His crash may have happened a little less than two years ago, but the night it did is one that Jamie Wagar will never forget.
In his first season of action with the Ontario Modifieds Racing Series, the Warsaw, Ontario native – who now makes his home in Buckhorn – was running in one of the show’s qualifying races. During the first couple of laps, everything was fine and the 45 year-old was looking for his next position in the running order. As the field got ready to enter the first turn a lap later, the car wouldn’t slow down no matter how hard he hit the brake pedal.
“The throttle was stuck wide open and I was along for the ride,” Wagar said. “I tried pulling-up on the accelerator with my foot, but that didn’t help. There wasn’t any time to attempt anything else. I knew it was going to be a hard hit and I tried the best I could to prepare for the impact. Like most racers, I’d crashed before but when the car hammered the concrete block retaining wall head-on at full speed, it was nothing like I could have ever imagined.”
Wagar says he’s thankful that Peterborough Speedway’s safety crew was on scene so quickly. They went through a series of questions to make sure he was aware of his surroundings and within about 10 minutes, an ambulance had arrived he was taken to the hospital, where he had surgery the next day and spent the next few weeks working toward his recovery. Wagar – who suffered a broken tibia, fractured vertebrae and other injuries – says there is no way to tell what happened the night of the incident.
“In the NASCAR world, its known as a ‘racing deal’,” the driver admitted with a smile. “The car got checked over, but the damage was so severe, it was impossible to reverse engineer the wreck. In hindsight, I might not have been hurt as badly if I wasn’t still trying to use the brake to get the car stopped or push myself back in the seat. Its always easy to second-guess things after the fact.”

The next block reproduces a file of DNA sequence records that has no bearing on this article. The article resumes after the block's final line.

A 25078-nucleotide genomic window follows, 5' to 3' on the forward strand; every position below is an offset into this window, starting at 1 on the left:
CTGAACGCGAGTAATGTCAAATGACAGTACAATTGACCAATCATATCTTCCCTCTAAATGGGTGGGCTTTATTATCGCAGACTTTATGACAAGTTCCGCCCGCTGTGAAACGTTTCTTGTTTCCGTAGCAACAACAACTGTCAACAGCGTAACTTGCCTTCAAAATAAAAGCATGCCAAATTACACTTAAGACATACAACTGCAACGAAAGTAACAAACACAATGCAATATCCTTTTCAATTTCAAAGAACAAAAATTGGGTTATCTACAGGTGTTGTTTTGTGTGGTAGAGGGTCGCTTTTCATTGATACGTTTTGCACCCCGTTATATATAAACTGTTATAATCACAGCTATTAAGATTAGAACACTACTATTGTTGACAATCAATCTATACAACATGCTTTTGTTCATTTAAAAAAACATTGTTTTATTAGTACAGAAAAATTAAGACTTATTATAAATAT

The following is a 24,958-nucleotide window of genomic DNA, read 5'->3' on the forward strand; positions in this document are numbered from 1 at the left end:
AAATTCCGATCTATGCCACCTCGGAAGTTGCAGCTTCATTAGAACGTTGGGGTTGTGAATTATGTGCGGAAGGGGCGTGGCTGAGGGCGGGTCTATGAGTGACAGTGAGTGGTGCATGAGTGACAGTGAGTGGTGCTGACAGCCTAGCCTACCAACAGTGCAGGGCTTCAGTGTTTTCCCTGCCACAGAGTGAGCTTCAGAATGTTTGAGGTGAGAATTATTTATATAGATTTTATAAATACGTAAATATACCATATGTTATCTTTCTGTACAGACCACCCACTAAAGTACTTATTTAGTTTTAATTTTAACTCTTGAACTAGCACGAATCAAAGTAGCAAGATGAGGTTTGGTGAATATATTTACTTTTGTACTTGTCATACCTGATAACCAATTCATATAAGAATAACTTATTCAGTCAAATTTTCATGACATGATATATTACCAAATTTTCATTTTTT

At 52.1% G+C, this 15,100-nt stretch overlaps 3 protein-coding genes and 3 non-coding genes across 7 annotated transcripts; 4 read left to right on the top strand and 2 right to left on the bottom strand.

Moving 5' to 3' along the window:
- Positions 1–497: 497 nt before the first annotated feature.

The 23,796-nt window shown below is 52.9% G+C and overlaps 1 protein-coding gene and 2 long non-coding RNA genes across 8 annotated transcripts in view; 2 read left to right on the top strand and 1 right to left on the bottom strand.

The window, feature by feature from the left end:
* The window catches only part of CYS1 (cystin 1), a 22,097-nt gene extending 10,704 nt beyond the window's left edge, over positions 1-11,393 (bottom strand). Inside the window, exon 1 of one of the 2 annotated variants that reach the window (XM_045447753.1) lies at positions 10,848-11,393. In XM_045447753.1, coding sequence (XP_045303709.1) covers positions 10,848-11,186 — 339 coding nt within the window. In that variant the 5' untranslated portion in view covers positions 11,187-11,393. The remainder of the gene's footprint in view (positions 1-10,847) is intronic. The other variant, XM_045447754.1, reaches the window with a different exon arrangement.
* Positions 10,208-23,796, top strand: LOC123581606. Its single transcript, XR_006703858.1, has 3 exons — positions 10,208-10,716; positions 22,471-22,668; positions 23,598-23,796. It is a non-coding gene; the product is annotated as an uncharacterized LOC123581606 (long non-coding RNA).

Jamie Wagar says he and his wife Kelly are especially grateful for the support that was provided by the motorsports community during his recovery. Unable to work after the accident, the owner/operator of Ultimate Car Care received financial donations and assistance from a number of friends and competitors.
Looking ahead, the driver stated that he hasn’t lost the desire to get back on the track and has a Late Model and Thunder Car chassis that he’ll likely start working on once the weather gets warmer. His immediate plan is to spend most of the 2017 season helping-out the Robert James Racing team with their OMRS and Lucas Oil Sportsman Cup Series programs and will make the trip to Bristol Motor Speedway for the Short Track U.S. Nationals in May.
“I didn’t think I’d ever get hurt in a racecar, but the experience taught me a lot and I think I’m better prepared. If nothing else, maybe everything I learned can help someone else in the future.”
Prepared by: Jim Clarke, Clarke Motorsports Communications/First Draft Media